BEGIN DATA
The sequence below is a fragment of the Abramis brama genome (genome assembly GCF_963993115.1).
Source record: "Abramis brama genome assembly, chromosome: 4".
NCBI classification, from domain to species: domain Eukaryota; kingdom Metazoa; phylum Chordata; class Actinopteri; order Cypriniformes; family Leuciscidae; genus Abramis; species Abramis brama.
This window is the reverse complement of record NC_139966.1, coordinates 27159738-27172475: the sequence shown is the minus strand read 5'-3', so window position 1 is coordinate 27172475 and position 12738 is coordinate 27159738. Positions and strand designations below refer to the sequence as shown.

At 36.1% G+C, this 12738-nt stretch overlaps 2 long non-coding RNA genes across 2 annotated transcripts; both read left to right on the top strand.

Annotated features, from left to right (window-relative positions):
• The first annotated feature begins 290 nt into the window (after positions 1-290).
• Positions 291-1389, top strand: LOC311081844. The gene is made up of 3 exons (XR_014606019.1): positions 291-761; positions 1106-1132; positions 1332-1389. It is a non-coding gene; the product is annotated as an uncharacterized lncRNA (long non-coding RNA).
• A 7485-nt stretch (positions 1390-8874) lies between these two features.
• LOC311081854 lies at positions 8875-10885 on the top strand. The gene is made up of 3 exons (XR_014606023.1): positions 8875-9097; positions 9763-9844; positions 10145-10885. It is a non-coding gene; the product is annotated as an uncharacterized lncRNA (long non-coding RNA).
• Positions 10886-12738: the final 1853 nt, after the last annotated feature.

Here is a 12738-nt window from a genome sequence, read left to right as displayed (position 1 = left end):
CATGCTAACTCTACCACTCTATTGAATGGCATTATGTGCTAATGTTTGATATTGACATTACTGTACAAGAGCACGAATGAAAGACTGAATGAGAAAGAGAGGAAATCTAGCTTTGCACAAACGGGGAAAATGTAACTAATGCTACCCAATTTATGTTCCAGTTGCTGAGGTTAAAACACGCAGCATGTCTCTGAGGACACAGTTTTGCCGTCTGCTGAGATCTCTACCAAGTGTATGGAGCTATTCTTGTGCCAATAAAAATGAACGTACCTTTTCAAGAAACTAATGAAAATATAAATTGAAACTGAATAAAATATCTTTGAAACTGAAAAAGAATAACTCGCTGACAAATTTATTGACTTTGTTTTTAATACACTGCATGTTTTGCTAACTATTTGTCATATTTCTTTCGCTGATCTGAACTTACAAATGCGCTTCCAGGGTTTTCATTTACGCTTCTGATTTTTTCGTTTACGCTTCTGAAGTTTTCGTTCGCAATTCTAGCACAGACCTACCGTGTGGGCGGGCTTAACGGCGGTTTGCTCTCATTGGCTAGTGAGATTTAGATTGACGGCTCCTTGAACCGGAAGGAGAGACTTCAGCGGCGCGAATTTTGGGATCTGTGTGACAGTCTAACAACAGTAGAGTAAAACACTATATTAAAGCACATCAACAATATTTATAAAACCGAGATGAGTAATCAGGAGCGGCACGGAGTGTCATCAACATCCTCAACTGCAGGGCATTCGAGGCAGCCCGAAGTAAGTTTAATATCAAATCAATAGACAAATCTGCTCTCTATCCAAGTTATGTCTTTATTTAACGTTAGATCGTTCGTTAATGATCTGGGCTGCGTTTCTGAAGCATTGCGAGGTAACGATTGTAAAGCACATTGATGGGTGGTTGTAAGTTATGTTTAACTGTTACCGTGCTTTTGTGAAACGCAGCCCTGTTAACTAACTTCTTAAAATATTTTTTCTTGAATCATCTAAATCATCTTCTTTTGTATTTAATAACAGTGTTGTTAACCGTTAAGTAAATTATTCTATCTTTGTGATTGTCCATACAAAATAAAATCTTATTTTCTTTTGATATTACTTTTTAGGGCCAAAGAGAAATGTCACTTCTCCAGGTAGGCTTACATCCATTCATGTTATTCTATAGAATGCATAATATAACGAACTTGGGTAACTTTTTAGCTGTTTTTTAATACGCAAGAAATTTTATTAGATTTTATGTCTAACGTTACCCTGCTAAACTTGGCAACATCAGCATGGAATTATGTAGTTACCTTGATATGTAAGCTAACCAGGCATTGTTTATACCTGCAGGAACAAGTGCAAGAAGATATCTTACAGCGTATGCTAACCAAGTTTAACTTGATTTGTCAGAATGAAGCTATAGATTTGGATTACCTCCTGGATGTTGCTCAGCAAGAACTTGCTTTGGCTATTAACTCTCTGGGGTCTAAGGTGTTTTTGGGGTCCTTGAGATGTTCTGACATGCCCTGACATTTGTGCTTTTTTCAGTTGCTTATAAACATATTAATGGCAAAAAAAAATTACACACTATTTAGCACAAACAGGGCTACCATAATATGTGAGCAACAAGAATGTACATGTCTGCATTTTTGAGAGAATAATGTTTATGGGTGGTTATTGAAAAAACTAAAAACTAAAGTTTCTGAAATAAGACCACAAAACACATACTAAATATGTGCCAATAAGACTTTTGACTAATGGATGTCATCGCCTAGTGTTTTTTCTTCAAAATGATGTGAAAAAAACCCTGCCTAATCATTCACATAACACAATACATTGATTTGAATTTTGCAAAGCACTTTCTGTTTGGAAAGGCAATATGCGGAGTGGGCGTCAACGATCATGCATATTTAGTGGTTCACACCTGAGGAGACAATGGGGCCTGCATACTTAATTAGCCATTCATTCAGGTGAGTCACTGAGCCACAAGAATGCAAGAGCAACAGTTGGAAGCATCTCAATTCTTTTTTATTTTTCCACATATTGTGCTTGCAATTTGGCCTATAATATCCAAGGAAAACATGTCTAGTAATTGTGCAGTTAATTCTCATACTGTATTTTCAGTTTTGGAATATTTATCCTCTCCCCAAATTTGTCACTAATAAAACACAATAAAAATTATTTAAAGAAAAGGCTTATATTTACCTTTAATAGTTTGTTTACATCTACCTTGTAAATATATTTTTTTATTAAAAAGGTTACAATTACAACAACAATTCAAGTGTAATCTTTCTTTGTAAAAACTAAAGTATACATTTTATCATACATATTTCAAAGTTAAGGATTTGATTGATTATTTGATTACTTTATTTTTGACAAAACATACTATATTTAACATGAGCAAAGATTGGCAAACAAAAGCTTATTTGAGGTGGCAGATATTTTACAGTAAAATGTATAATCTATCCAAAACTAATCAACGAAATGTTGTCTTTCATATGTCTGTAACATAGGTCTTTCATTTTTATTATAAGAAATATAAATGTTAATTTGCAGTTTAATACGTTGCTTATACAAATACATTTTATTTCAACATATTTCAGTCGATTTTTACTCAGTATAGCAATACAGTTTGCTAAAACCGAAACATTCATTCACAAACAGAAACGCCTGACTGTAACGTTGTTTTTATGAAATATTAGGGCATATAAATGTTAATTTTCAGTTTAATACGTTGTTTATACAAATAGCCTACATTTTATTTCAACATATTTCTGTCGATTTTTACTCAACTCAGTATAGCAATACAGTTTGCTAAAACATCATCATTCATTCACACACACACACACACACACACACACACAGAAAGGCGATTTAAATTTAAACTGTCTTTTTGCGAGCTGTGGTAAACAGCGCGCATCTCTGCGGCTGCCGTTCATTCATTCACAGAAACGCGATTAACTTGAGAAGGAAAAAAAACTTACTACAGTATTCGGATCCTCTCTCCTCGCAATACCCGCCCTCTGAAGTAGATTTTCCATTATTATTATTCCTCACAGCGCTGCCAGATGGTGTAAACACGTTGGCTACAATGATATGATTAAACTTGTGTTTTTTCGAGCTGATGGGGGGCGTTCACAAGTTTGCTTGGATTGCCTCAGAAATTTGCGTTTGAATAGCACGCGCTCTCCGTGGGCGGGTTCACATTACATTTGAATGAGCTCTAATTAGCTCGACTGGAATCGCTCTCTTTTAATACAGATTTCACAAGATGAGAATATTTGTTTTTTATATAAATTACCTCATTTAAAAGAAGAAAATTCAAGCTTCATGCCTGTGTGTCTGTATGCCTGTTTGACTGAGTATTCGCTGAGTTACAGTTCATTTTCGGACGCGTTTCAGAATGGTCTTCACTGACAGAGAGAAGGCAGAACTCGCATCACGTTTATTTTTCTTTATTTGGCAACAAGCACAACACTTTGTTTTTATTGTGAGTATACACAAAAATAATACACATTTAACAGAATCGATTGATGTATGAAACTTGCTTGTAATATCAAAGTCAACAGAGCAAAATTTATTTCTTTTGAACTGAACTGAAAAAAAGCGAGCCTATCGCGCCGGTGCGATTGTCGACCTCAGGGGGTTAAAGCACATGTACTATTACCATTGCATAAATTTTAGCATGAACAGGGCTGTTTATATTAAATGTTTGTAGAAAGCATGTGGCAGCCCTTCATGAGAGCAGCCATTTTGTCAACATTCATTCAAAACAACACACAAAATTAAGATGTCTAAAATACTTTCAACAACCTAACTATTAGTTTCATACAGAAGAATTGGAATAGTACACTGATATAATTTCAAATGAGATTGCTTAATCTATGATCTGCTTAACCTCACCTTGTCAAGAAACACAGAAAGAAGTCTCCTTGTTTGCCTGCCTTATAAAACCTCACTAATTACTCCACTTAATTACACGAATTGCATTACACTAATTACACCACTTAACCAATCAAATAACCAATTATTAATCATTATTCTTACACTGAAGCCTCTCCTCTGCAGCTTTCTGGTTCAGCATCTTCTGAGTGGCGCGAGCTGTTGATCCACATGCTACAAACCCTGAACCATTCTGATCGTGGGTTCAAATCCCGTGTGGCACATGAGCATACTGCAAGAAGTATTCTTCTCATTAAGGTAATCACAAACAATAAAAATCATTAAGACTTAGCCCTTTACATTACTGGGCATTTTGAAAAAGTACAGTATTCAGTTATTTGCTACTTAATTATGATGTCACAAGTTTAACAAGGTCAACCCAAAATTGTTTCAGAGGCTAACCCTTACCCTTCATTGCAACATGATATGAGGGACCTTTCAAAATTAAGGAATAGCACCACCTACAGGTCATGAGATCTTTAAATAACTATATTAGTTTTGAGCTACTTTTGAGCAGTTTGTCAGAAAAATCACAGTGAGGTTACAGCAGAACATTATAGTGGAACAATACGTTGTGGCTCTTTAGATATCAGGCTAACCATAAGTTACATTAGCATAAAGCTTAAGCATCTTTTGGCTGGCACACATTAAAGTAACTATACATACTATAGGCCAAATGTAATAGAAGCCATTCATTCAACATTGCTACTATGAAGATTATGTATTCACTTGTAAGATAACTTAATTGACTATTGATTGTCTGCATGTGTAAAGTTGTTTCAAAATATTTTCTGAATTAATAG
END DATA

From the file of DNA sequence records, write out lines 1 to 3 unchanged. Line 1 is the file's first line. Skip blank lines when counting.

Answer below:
The sequence below is a fragment of the Abramis brama genome (genome assembly GCF_963993115.1).
Source record: "Abramis brama genome assembly, chromosome: 4".
NCBI classification, from domain to species: domain Eukaryota; kingdom Metazoa; phylum Chordata; class Actinopteri; order Cypriniformes; family Leuciscidae; genus Abramis; species Abramis brama.